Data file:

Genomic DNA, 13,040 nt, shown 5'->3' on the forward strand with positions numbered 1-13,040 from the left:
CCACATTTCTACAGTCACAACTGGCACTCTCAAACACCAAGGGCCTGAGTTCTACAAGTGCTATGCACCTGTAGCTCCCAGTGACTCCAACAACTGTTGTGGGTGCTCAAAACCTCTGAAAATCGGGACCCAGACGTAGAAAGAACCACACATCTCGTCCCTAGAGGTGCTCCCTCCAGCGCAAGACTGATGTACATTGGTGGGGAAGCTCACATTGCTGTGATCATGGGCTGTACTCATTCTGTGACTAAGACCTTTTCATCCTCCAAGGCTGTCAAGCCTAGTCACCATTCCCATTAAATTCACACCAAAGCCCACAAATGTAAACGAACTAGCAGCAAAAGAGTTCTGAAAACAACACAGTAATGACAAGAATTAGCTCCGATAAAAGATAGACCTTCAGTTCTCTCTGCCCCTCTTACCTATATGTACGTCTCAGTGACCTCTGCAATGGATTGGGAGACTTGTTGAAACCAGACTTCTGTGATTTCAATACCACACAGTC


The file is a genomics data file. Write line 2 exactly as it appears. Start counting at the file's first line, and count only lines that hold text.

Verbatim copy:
CCACATTTCTACAGTCACAACTGGCACTCTCAAACACCAAGGGCCTGAGTTCTACAAGTGCTATGCACCTGTAGCTCCCAGTGACTCCAACAACTGTTGTGGGTGCTCAAAACCTCTGAAAATCGGGACCCAGACGTAGAAAGAACCACACATCTCGTCCCTAGAGGTGCTCCCTCCAGCGCAAGACTGATGTACATTGGTGGGGAAGCTCACATTGCTGTGATCATGGGCTGTACTCATTCTGTGACTAAGACCTTTTCATCCTCCAAGGCTGTCAAGCCTAGTCACCATTCCCATTAAATTCACACCAAAGCCCACAAATGTAAACGAACTAGCAGCAAAAGAGTTCTGAAAACAACACAGTAATGACAAGAATTAGCTCCGATAAAAGATAGACCTTCAGTTCTCTCTGCCCCTCTTACCTATATGTACGTCTCAGTGACCTCTGCAATGGATTGGGAGACTTGTTGAAACCAGACTTCTGTGATTTCAATACCACACAGTC